Arthritis

Arthritis

Arthritis is an inflammatory condition that involves the joints, or the structures that connect the bones.

It is characterised by swelling, tumefaction, redness, stiffness and pain, as well as by a temperature increase in the affected area. Deformation of the joints can also occur in the most severe cases.

It is essential to distinguish arthritis from arthrosis, since there is often confusion between the two pathologies.

In fact, despite having some traits in common, arthrosis is not an inflammatory disease but a chronic degenerative form.

Types of arthritis

There are various forms of arthritis, which have different causes and characteristics.

Rheumatoid arthritis 

Rheumatoid arthritis is the most common form. It is an autoimmune disease that appears as a result of malfunctioning of the immune system, and causes chronic inflammation of the joints.

In addition to the generic symptoms of arthritis, the symptoms of rheumatoid arthritis include:

  • Tiredness
  • Fever
  • Losing weight
  • Pain
  • Loss of functionality of the joints
  • Muscular hypotrophy

Involvement of the wrist and hands is frequent. A little more rarely, it also affects the neck, shoulders, elbows, hips, knees, ankles and feet.

Furthermore, there are several mild symptoms that can appear fairly early, such as swelling and redness of the joints and difficulties in moving as soon as you wake up.

It is very difficult to diagnose rheumatoid arthritis. This is because the first symptoms develop slowly and gradually, and there is no specific test for this disease.

As a rule, the doctor takes a medical history, and asks the patient for a description of the symptoms and reconstructs the patient’s clinical history and that of his/her relatives.

Next, the doctor examines the patient’s health and in particular their reflexes, muscle strength and skin.

In some cases it can be useful to perform an x-ray, but there are also laboratory tests that can confirm a doctor’s diagnosis. These include the Rheuma Test and the Anti-CCP Test.

For treating rheumatoid arthritis it is very important to start therapy when the disease is still in its infancy. This allows the pain to be reduced and the deformation processes that wear out the joints to be stopped or slowed down. In this way the subject can continue to work without impediments.

You can be affected by rheumatoid arthritis at any age, even in childhood, with the infantile form of the disease. There is also a form of juvenile rheumatoid arthritis that falls into the category of juvenile idiopathic arthritis (AIG). Its causes, however, have not yet been identified.

Treatment for rheumatoid arthritis involves taking:

  • Analgesic drugs, to reduce pain
  • Corticosteroid drugs or non-steroidal anti-inflammatory drugs (NSAIDs), to reduce inflammation

The treatment of rheumatoid arthritis also takes the lifestyle and diet into account.

It is important to find a balance between rest and exercise, as well as a eating the correct amount of calories, protein and calcium.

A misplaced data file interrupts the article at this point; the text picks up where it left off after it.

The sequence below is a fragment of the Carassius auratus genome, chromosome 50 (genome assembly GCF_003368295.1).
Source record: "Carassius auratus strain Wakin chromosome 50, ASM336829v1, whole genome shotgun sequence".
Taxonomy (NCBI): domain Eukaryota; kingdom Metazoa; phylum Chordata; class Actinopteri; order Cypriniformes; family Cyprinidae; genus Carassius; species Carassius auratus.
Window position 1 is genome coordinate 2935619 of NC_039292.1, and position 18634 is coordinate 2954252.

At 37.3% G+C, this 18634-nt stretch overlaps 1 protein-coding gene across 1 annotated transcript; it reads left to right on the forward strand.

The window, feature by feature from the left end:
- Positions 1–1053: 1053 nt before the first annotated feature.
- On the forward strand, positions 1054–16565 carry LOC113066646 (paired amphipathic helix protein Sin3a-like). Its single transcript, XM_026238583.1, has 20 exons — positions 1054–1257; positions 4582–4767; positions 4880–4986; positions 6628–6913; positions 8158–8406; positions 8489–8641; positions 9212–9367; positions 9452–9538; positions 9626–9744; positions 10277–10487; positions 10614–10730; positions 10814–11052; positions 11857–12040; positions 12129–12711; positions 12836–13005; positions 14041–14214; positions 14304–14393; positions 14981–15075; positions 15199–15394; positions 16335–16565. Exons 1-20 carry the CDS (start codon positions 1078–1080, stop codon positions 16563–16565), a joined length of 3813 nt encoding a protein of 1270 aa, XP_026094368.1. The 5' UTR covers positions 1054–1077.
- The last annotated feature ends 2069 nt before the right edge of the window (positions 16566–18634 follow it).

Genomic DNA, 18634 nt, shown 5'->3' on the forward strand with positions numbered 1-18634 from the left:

There are also cures and natural remedies that somehow relieve joint pain, such as mud baths and devil’s claw. The latter can be used in the form of an ointment or gel, or taken orally in the form of dry extract or a mother tincture.

Unfortunately, however, these remedies cannot be used to counteract the causes of the disease.

Psoriatic arthritis ​​​​​​​

There is another form of arthritis, which in 1 case out of 4 is very similar to the rheumatoid variety. It is psoriatic arthritis, one of the most complex forms of this pathology, characterized by chronic articular inflammation.

It can affect any joint and it also manifests with circumscribed pain, swelling and joint stiffness.

The causes are still unknown, but some studies suggest that there is a genetic predisposition to contracting the disease. The joints and other tissues would then be attacked by the immune system of the predisposed subjects.

An early diagnosis of the disease is essential to identify therapies that help prevent the worsening of symptoms.

As in the case of rheumatoid arthritis, drug therapy involves taking non-steroidal anti-inflammatory drugs (NSAIDs) for a limited period.

Physicians also recommend that you perform physical activity and contact a physiotherapist to keep your joints active and functional.

Other natural treatments for psoriatic arthritis include the application of aloe vera gel and the use of turmeric.

Furthermore, it is important to follow a diet consisting of foods that do not make you fat and that do not increase inflammation. Red meat, preserved foods and gluten-containing foods and animal proteins are therefore not recommended.

Other forms of arthritis 

Among the less common forms of arthritis, reactive arthritis, also known as spondyloarthritis, should be mentioned. It is an infectious and autoimmune disease that, in addition to the joints, can also affect the eyes and the urethra. In these last two cases it also takes the name of Reiter’s syndrome. It is mainly treated with palliative drugs.

Another form of arthritis is septic, characterized by a bacterial infection that affects the joint. Normally this disease is treated with antibiotic drugs.

Gouty arthritis, on the other hand, is a dysfunction of the metabolism followed by the deposit of uric acid crystals in the joints. This leads to sudden manifestations of pain (especially at night), inflammation in the tissues of the joints and signs of swelling.